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Browser and device reference

This article lists which browsers and devices are officially supported by the Contensis Video Player, including any limitations and differences between desktop and mobile.

Under the hood, we use JW Player (6.8.4616) which uses two playback technologies (HTML5 and Flash), with the selection logic executed by Javascript. The selection process is described below.

Desktop browsers

This table lists which desktop browsers are fully supported by the video player:
Browser HTML5 Flash 
 Chrome  Yes Yes
 Firefox  Yes Yes
 Internet Explorer 8  - Yes
 Internet Explorer 9+  Yes Yes
Safari Yes Yes

Mobile devices

This table lists which mobile devices are officially supported by the video player, using HTML5:
Device HTML5 Flash 
 Safari on iPhone  Yes -
Safari on iPad  Yes -
 Chrome on Android 4  Yes -
 Browser on Android  Yes -

For many devices not on this list (e.g. Android 2 or BlackBerry), the player will still provide users with an option to play the embedded audio or video file.

As with desktop browsers, playback support for the various media formats varies. In a nutshell, MP4 video and AAC/MP3 audio are safe formats for mobile.

Mobile limitations

There's a few limitations in video playback on mobile devices compared to desktop browsers:

  • Auto-starting a video on page load is not possible on mobile.
  • Playing multiple videos at the same time is not possible on mobile.
  • Changing the mute state and volume is not possible on mobile.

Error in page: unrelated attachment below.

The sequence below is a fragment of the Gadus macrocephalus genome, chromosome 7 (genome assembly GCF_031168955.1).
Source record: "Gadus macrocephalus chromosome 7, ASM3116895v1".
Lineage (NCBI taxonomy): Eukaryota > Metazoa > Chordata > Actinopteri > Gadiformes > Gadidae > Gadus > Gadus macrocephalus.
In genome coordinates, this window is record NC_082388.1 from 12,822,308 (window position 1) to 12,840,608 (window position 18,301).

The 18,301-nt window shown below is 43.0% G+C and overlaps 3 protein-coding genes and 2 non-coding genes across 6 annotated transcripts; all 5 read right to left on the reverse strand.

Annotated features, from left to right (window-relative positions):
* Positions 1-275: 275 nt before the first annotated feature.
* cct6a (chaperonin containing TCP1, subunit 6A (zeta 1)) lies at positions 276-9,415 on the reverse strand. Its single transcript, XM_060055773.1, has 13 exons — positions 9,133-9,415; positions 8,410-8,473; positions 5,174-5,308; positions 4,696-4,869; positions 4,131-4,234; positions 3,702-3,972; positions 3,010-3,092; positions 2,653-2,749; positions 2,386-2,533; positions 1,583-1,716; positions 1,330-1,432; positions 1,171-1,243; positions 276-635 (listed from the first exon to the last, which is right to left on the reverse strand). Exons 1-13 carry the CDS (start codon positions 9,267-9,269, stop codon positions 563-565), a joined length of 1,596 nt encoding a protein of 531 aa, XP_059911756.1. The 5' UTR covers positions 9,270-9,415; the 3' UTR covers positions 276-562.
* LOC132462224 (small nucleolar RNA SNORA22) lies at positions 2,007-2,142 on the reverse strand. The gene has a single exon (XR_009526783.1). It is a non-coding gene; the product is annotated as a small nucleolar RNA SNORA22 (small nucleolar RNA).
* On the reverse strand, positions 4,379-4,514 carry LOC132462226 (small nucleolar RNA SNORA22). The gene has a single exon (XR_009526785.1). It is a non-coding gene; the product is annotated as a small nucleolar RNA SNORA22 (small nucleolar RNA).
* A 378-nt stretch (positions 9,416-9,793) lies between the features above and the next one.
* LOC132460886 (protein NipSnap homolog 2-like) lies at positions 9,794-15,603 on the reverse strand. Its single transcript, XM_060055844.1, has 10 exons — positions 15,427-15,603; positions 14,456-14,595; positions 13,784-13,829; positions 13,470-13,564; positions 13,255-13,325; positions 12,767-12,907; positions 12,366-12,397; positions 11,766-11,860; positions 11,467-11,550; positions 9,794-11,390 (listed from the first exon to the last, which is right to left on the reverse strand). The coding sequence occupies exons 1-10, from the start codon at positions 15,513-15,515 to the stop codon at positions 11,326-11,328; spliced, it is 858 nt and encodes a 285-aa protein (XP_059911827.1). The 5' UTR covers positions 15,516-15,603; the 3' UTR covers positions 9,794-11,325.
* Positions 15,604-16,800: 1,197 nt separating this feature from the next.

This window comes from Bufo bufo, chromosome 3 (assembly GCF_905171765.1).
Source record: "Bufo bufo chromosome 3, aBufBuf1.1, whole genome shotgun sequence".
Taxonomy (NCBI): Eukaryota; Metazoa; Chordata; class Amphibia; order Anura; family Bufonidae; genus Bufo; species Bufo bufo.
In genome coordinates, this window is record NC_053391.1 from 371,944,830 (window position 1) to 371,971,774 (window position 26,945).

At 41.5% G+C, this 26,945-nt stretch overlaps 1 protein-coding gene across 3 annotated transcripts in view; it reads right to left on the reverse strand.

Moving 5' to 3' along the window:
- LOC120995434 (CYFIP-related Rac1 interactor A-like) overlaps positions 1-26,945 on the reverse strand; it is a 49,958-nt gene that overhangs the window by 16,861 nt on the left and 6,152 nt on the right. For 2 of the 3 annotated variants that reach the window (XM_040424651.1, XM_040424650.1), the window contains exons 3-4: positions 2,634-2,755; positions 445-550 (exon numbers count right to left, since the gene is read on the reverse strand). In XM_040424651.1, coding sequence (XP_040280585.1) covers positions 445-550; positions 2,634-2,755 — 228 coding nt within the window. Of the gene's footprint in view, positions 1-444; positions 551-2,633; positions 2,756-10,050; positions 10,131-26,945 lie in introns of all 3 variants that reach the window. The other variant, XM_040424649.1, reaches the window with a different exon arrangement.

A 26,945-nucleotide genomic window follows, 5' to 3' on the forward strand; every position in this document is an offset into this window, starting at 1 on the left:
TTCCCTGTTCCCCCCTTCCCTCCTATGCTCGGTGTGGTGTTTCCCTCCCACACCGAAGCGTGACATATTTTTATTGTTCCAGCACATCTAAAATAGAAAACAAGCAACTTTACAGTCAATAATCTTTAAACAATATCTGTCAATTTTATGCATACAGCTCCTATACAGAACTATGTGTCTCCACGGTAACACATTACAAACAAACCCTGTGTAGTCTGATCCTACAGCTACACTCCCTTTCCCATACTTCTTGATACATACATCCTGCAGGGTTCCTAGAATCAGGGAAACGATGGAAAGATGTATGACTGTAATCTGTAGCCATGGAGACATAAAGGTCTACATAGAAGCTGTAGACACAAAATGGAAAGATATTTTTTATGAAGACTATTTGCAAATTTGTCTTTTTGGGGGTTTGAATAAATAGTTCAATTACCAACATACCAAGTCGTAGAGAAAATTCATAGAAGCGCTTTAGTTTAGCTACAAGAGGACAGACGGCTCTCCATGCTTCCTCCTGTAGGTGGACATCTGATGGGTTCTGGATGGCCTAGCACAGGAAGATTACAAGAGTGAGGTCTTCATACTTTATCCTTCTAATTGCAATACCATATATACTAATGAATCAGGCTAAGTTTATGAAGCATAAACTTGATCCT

• On iPhone only, video is only played in fullscreen mode.
  • On iPad and Android, video can be played either windowed or in fullscreen.

Rendering mode selection

The video player has two rendering modes; two underlying browser technologies it can use to play a media format:

  • The HTML5 <video> element. Available on most browsers and most devices.
  • The Adobe Flash plugin. Available on practically all browsers, but not on devices.

All features of the player are available in both rendering modes. Whether the player renders itself in Flash or HTML5 is therefore totally dependent upon the media format(s) that is/are embedded.

Here's a quick overview:

  • MP4, AAC, MP3 and HLS can be played in both HTML5 and Flash.
  • WebM and Vorbis can only be played in HTML5 in some browsers.
  • FLV and RTMP can only be played in Flash.

At large, the market is moving away from Flash towards HTML5. Therefore, the player prefers to use HTML5 over Flash if a piece of content can be played in both modes on a certain browser. This behaviour can be changed, by setting the rendering mode to Flash in the advanced tab of the web control.

Download fall back

In certain cases, neither Flash nor HTML5 mode can be used. For example, a visitor might use an older Android or BlackBerry phone. In such cases, the player can render a fall back. Which fall back is rendered is defined by the embedded media format:

  • For MP4, AAC or MP3 files, a nicely formatted download link is rendered. The link consists of the poster image (if supplied) with a playbutton on top of it. When a visitor clicks the link, the device's built-in media player will play the file.
  • For FLV, WebM and Vorbis files and RTMP or HLS streams, an Unsupported Media Formaterror message is displayed. This is because these formats are not supported by built-in media players.